These data demonstrate that any two spheres that experience the same Reynolds number should exhibit the same aerodynamic characteristics even if the spheres are of different sizes or flying at different speeds.  Figure 2 indicates that there is a significant change in the drag on a smooth sphere at a Reynolds number of about 3x105.  Below this Re, the drag coefficient is roughly constant at 0.5.  Above this Re, the drag coefficient again becomes nearly constant at about 0.1.  Why should this this particular Reynolds number cause such a large reduction in drag?  As it turns out this is the critical point at which the air flowing around the sphere makes an important change.  This is where the fluid flow separates appropriately referred to as flow separation.  One of the key factors affecting flow separation is the behavior of the boundary layer.  The boundary layer is a thin layer of air that lies very close to the surface of a body in motion.  It is within this layer that the adverse pressure gradient develops that causes the airflow to separate from the surface.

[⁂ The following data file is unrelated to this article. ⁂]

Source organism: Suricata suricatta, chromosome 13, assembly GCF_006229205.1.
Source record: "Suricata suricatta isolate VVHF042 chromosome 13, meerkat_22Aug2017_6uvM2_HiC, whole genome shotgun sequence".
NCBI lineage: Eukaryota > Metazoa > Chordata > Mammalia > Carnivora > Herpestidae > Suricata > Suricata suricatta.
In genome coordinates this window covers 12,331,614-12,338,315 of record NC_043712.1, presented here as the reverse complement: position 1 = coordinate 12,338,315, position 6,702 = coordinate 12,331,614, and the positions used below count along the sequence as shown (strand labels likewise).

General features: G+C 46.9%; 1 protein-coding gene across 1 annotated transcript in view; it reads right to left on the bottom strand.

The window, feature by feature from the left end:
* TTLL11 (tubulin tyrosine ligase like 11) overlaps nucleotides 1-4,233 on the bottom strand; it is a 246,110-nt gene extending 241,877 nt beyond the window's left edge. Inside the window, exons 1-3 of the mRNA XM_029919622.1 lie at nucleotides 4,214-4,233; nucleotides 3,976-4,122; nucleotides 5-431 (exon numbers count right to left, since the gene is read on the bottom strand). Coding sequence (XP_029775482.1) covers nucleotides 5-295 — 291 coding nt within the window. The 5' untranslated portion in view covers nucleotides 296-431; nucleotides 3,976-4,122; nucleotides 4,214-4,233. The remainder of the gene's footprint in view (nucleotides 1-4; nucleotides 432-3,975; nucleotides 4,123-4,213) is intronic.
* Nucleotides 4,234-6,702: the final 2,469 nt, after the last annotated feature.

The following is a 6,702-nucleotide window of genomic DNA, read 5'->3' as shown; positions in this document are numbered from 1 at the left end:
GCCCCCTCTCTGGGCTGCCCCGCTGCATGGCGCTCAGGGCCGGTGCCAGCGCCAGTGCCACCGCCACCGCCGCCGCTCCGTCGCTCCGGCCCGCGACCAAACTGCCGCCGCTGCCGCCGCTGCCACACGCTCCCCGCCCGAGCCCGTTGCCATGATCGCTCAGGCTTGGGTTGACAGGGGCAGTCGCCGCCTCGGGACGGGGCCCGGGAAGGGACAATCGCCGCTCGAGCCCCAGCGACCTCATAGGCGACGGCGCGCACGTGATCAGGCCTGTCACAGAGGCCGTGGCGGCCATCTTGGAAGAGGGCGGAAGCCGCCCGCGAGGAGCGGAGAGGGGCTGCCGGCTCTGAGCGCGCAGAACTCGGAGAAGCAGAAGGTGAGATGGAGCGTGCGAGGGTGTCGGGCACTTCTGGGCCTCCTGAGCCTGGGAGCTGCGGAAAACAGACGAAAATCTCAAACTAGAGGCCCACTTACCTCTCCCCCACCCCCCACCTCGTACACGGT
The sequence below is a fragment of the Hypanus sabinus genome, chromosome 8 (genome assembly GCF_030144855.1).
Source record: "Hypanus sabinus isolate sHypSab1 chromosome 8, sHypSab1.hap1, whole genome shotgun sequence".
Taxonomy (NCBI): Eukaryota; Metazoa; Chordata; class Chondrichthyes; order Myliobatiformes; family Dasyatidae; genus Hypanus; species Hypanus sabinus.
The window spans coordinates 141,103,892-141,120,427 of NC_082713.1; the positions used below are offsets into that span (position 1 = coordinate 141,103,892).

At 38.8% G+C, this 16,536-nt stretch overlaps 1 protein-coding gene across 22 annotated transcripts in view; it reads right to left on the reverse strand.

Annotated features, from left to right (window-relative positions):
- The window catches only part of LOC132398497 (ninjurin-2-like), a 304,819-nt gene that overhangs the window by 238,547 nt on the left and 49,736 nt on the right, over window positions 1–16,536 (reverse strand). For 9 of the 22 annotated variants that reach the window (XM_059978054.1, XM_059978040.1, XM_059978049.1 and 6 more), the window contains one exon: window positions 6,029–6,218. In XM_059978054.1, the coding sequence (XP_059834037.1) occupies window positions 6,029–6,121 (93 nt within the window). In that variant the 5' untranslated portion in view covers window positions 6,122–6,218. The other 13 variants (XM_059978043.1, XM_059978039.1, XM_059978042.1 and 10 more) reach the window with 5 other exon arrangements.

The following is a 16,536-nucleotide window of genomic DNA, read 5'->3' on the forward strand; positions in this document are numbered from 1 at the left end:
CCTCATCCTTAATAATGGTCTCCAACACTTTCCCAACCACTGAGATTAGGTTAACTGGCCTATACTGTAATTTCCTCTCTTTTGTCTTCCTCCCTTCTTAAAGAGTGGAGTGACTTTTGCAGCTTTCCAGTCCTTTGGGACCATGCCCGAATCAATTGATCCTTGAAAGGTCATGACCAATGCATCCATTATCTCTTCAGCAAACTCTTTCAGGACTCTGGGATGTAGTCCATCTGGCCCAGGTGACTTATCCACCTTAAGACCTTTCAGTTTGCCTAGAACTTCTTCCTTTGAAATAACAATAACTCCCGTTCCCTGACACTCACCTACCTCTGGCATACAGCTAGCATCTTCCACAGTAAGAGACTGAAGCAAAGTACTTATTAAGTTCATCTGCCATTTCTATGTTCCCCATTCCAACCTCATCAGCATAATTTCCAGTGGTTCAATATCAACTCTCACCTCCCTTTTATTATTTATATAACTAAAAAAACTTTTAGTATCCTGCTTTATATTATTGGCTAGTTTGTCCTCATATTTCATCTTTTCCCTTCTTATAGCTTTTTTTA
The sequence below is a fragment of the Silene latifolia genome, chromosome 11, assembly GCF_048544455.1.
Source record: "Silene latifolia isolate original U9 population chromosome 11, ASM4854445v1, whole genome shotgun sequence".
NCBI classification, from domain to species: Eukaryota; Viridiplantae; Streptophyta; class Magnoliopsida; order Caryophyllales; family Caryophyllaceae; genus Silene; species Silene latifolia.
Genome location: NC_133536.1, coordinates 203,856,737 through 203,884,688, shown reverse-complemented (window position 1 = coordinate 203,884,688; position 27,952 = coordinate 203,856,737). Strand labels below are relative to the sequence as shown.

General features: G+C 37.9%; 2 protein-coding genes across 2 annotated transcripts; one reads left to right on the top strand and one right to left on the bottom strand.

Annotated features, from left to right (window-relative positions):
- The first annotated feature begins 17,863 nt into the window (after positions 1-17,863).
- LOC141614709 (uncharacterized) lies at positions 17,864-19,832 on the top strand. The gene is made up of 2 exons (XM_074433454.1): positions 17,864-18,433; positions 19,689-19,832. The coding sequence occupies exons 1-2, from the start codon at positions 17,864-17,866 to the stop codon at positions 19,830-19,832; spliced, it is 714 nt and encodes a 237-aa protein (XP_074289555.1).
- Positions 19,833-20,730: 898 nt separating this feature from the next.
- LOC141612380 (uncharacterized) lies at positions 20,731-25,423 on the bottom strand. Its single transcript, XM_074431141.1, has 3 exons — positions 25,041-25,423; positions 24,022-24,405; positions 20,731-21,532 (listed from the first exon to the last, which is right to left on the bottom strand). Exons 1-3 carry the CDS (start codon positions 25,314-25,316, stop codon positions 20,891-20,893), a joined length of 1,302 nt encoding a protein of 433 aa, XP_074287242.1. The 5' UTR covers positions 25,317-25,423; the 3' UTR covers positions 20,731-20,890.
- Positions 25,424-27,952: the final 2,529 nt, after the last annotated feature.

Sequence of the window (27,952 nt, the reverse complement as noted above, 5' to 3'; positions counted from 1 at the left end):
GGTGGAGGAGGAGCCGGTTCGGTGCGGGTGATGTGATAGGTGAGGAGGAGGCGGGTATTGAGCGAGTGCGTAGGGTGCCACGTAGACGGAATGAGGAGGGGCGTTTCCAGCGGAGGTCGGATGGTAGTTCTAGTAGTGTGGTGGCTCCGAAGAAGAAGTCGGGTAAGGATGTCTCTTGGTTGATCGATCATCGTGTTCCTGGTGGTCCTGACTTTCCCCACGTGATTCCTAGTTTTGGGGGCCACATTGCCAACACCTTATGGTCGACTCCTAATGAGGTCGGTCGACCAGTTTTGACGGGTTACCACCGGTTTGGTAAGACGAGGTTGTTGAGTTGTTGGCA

At low Reynolds numbers, the boundary layer remains very smooth and is called laminar. Laminar boundary layers are normally very desirable, because they reduce drag on most shapes. Unfortunately, laminar boundary layers are also very fragile and separate from the surface of a body very easily when they encounter an adverse pressure gradient.  At that Reynolds number, however, the boundary layer switches from being laminar to turbulent.  The location at which this change in the boundary layer occurs is called the transition point.  A turbulent boundary layer causes mixing of the air near the surface that normally results in higher drag.  However, the advantage of turbulence is that it speeds up the airflow and gives it more forward momentum.  As a result, the boundary layer resists the adverse pressure gradient much longer before it separates from the surface.  For example, in the case of a golf ball, increasing the speed is not an option since a golfer can only swing the club so fast, and this velocity is insufficient to exceed the transition Reynolds number.  That leaves tripping the boundary layer as the only realistic alternative to reducing the drag on a golf ball.  The purpose of the dimples is to do just that-to create a rough surface that promotes an early transition to a turbulent boundary layer.  This turbulence helps the flow remain attached to the surface of the ball and reduces the size of the separated wake so as to reduce the drag it generates in flight.  When the drag is reduced, the ball flies farther.  Some golf ball manufacturers have even started including dimples with sharp corners rather than circular dimples since research indicates that these polygonal shapes reduce drag even more.